Business / Economy

China foreign trade growth slows in April

(Xinhua) Updated: 2012-05-10 13:07

BEIJING - China's foreign trade rose 2.7 percent year-on-year to $308.08 billion in April, with a surplus of $18.42 billion, the General Administration of Customs (GAC) said Thursday.

The growth rate represents a month-on-month slowdown and surplus has widened from the $53.5 billion logged in March, according the GAC data.

Exports and imports growth in April both saw a pull-back on a monthly basis.

China foreign trade growth slows in April

Exports amounted to $163.25 billion in April, up 4.9 percent year-on-year, while imports edged up 0.3 percent to reach $144.83 billion.

For the first four months of the year, the country's total foreign trade rose 6 percent from a year earlier to $1.17 trillion, with exports and imports up 6.9 percent and 5.1 percent to $593.24 billion and $573.94 billion, respectively.

China saw trade surplus of $19.3 billion during the January-April period, the GAC said.

The European Union remained China's largest trading partner in the first four months, but the bilateral trade growth has slowed considerably to just 0.3 percent year-on-year to $170.53 billion.

During the January-April period, China's trade with the United States -- its second-largest trade partner -- increased 9.2 percent year-on-year to $146.1 billion, according to the GAC.

The 10-member Association of Southeast Asian Nations, China's third-largest trade partner, posted a 6.7 percent increase in bilateral trade, amounting to $117.65 billion in the first four months.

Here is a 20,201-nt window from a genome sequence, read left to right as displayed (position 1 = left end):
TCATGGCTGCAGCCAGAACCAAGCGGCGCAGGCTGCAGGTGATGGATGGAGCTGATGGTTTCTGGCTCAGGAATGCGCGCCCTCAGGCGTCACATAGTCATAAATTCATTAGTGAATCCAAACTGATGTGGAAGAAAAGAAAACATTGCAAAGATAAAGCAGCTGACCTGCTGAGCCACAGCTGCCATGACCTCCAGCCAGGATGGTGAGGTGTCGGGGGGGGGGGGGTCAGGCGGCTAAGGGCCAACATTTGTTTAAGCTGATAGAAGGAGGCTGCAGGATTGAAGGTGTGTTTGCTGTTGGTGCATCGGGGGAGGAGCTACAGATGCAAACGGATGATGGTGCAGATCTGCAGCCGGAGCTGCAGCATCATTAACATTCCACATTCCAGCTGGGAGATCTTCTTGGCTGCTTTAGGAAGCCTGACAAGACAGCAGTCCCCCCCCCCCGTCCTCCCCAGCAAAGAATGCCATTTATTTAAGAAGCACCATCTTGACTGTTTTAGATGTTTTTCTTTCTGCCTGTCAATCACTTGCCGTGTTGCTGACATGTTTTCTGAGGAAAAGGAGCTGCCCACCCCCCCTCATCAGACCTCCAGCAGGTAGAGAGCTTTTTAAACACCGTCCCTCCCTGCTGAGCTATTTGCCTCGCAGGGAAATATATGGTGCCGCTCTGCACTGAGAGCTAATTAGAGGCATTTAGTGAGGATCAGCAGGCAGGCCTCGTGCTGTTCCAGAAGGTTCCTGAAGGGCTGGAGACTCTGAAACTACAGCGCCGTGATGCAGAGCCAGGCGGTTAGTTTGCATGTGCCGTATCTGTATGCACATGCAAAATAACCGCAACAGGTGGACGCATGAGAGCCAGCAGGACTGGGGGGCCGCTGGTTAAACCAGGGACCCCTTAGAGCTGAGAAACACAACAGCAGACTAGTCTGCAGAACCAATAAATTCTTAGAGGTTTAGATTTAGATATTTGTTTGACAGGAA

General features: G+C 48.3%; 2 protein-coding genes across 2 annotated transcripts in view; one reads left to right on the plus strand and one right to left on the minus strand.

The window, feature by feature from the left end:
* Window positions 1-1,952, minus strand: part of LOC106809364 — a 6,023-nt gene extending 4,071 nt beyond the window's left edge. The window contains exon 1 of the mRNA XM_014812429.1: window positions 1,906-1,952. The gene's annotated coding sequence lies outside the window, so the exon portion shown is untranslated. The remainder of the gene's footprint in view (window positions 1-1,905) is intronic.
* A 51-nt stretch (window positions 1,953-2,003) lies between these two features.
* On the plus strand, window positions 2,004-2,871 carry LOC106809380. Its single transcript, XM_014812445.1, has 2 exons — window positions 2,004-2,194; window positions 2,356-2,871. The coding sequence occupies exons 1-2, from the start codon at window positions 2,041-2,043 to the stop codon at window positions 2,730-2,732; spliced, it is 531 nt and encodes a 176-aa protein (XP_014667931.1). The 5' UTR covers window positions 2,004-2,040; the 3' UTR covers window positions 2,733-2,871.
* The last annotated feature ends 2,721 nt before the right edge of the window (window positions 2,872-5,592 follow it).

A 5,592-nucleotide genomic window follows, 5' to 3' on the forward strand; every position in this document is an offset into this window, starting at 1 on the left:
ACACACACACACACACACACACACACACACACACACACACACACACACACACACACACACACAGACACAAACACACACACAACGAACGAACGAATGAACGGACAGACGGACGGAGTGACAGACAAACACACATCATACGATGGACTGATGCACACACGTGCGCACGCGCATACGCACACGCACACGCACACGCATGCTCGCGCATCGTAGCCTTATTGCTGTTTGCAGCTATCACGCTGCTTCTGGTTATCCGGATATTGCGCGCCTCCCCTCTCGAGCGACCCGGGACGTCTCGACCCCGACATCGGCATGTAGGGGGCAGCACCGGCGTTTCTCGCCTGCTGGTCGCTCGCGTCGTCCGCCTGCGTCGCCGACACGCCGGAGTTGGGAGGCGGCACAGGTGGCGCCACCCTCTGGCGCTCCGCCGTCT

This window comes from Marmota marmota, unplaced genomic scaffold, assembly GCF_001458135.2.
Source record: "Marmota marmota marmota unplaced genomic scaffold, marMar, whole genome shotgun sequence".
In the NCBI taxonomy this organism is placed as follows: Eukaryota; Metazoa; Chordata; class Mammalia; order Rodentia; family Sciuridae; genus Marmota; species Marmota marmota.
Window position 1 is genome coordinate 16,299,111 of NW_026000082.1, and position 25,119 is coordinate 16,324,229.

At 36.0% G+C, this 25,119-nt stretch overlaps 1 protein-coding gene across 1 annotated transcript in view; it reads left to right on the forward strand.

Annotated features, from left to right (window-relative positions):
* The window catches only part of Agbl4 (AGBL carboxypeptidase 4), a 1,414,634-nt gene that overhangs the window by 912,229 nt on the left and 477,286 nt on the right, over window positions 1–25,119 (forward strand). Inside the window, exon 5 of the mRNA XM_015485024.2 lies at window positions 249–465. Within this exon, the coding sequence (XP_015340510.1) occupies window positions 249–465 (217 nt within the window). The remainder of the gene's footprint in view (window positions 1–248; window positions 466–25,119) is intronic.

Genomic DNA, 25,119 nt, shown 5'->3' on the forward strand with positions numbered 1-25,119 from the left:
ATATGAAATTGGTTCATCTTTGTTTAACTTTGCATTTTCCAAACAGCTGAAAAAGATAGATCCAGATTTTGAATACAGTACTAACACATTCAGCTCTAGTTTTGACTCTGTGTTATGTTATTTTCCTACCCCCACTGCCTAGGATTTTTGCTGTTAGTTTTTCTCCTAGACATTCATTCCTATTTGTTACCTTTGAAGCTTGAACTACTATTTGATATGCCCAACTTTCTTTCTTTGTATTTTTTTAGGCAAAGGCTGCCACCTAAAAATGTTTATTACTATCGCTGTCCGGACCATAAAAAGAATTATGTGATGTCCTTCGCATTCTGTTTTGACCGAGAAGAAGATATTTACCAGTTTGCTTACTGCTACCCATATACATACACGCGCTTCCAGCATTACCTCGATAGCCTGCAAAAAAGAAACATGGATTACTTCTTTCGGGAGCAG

Bilateral trade between China and Japan, which is still reeling from last year's devastating tsunami and massive earthquake, dropped 1.5 percent from a year earlier to $107.18 billion.

But China's trade with Russia, which joined the World Trade Organization this year, and Brazil, a major exporter of iron ore and other raw materials, saw robust growth of 27.7 percent and 14.4 percent to $28.69 billion and $25.07 billion, respectively.

In breakdown of imports, China's iron ore imports rose 6.5 percent from a year ago to 240 million tons in the first four months, with an average imported price down 13.4 percent to $137.6 per ton.

Soybean import volumes added 22.3 percent to 18.15 million tons, with its average imported price dipping 7.6 percent year-on-year to $532.9 per ton.

Meanwhile, China imported 392,000 vehicles during the period, up 26.7 percent year-on-year.

Imports of machinery and electronics products shed 1.6 percent to $231.44 billion.

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